What is Perception? Definition, Process, and Affecting Factors

What is Perception?

Perception is the process through which we select, organize, and interpret our sensations in a meaningful way. It starts when we see any objects in the environment around us. The perceiving way of two-person probably can not be the same.


It is our five senses: eye, ear, nose, mouth, and skin through which we can perceive the world. Perception is the process of organizing and attempting to understand the sensory stimulation we receive. When the receptors are stimulated, information can be transmitted to the brain causing sensation then perception.

Psychologists refer to perception as a top-down process because they have constructed not only based on what our senses detect but also our experiences and expectations. If the receptors do not receive stimulation from the environment or are unable to process the information they receive, no information is transmitted and perception does not occur.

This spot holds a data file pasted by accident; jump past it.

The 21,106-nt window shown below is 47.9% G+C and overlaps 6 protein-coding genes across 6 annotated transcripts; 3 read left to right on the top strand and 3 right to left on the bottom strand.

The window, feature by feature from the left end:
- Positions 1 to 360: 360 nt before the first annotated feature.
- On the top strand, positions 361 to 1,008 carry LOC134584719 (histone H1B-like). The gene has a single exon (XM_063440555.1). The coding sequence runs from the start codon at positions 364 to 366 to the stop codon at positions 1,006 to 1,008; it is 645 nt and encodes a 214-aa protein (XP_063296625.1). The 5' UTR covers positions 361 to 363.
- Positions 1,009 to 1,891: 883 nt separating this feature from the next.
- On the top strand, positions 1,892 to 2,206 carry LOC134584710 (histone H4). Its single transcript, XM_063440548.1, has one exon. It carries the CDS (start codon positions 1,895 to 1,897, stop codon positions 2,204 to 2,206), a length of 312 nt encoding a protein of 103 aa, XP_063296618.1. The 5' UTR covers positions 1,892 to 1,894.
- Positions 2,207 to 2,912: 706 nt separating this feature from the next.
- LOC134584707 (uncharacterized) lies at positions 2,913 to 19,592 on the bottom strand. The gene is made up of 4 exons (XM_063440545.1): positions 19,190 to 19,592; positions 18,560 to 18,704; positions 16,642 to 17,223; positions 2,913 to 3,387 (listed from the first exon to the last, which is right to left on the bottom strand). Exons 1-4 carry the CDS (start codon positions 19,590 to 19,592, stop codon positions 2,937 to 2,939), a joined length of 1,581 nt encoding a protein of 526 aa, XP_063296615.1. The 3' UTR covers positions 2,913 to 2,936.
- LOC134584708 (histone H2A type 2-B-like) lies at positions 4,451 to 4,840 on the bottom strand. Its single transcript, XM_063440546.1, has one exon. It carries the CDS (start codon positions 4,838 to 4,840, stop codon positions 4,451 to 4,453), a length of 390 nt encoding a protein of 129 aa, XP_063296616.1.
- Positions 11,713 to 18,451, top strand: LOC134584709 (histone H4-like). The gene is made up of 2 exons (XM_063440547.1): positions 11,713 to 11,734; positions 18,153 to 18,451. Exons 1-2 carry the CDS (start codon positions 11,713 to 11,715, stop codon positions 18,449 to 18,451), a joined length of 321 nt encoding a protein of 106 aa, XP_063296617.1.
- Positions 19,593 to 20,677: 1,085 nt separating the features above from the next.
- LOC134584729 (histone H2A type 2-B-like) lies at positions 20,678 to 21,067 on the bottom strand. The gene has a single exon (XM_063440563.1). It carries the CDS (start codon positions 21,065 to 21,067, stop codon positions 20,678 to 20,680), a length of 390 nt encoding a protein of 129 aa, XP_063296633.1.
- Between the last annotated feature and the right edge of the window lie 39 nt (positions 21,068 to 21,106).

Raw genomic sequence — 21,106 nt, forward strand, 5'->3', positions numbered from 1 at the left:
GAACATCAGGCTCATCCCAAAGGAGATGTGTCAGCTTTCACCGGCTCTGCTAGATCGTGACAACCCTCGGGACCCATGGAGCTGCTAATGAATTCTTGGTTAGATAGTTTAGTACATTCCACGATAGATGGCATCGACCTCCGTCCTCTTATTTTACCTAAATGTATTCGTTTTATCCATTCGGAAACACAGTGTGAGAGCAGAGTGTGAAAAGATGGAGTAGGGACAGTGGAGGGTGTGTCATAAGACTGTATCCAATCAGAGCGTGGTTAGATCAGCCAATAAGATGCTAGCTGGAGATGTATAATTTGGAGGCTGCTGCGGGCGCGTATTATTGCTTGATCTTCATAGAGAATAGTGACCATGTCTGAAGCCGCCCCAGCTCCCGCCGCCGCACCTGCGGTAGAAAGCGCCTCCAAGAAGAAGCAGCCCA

In our everyday experience, sensation, and perception blend into a continuous process. Failures of perception may occur anywhere between sensory detection to perceptual interpretation. For example, people who are color-blind can not tell from their perception of color when a traffic light is red or when it is green because they can not sense color information, they depend on the brightness and position cues to determine the color of the signal.

Similarly, a person with brain damage in the temporal area is important to recognize suffer from a disease known as “prosopagnosia” where the individual has complete sensation but incomplete perception. He can sense visual information to report the features of the face, but can not recognize it. Shown an unfamiliar face he is unresponsive. Shown a familiar person he is not sure who the person is. If shown his own face in a mirror, he is unable to process top-down, that is, he can not relate his stored knowledge to the sensory input.

Thus, in perception, the simple process is to activate the receptor and then transmit the information to the brain to make sense of it i.e. interpretation.

Process of Perception

The mechanism involved in perceiving the behavior, experience, or any response is a very complex and selective process. Individuals differences are seen in the perceptual process. Receptor functions play a dominant role, but other functions are also involved in it.